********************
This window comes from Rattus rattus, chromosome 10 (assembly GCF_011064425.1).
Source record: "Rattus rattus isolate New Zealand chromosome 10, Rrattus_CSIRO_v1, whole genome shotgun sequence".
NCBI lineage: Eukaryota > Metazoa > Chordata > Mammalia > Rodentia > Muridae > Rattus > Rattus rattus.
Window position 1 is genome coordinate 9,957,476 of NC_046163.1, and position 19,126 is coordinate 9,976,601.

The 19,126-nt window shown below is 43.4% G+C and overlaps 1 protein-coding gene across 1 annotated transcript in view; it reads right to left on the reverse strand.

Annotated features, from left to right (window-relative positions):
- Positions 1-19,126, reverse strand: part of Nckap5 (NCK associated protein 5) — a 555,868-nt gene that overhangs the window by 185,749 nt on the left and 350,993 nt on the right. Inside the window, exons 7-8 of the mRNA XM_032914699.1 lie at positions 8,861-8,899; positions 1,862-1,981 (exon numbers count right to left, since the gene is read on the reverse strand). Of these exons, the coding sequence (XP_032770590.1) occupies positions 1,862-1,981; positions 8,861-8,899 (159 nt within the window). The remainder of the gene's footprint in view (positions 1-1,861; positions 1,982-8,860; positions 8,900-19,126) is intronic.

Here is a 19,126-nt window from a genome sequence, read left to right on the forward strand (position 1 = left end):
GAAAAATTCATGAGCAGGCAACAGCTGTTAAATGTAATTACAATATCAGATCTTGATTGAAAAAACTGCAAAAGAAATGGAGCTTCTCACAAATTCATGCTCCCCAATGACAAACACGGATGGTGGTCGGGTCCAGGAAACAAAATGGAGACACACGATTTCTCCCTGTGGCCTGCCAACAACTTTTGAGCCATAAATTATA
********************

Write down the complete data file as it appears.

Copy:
This window comes from Rattus rattus, chromosome 10 (assembly GCF_011064425.1).
Source record: "Rattus rattus isolate New Zealand chromosome 10, Rrattus_CSIRO_v1, whole genome shotgun sequence".
NCBI lineage: Eukaryota > Metazoa > Chordata > Mammalia > Rodentia > Muridae > Rattus > Rattus rattus.
Window position 1 is genome coordinate 9,957,476 of NC_046163.1, and position 19,126 is coordinate 9,976,601.

The 19,126-nt window shown below is 43.4% G+C and overlaps 1 protein-coding gene across 1 annotated transcript in view; it reads right to left on the reverse strand.

Annotated features, from left to right (window-relative positions):
- Positions 1-19,126, reverse strand: part of Nckap5 (NCK associated protein 5) — a 555,868-nt gene that overhangs the window by 185,749 nt on the left and 350,993 nt on the right. Inside the window, exons 7-8 of the mRNA XM_032914699.1 lie at positions 8,861-8,899; positions 1,862-1,981 (exon numbers count right to left, since the gene is read on the reverse strand). Of these exons, the coding sequence (XP_032770590.1) occupies positions 1,862-1,981; positions 8,861-8,899 (159 nt within the window). The remainder of the gene's footprint in view (positions 1-1,861; positions 1,982-8,860; positions 8,900-19,126) is intronic.

Here is a 19,126-nt window from a genome sequence, read left to right on the forward strand (position 1 = left end):
GAAAAATTCATGAGCAGGCAACAGCTGTTAAATGTAATTACAATATCAGATCTTGATTGAAAAAACTGCAAAAGAAATGGAGCTTCTCACAAATTCATGCTCCCCAATGACAAACACGGATGGTGGTCGGGTCCAGGAAACAAAATGGAGACACACGATTTCTCCCTGTGGCCTGCCAACAACTTTTGAGCCATAAATTATA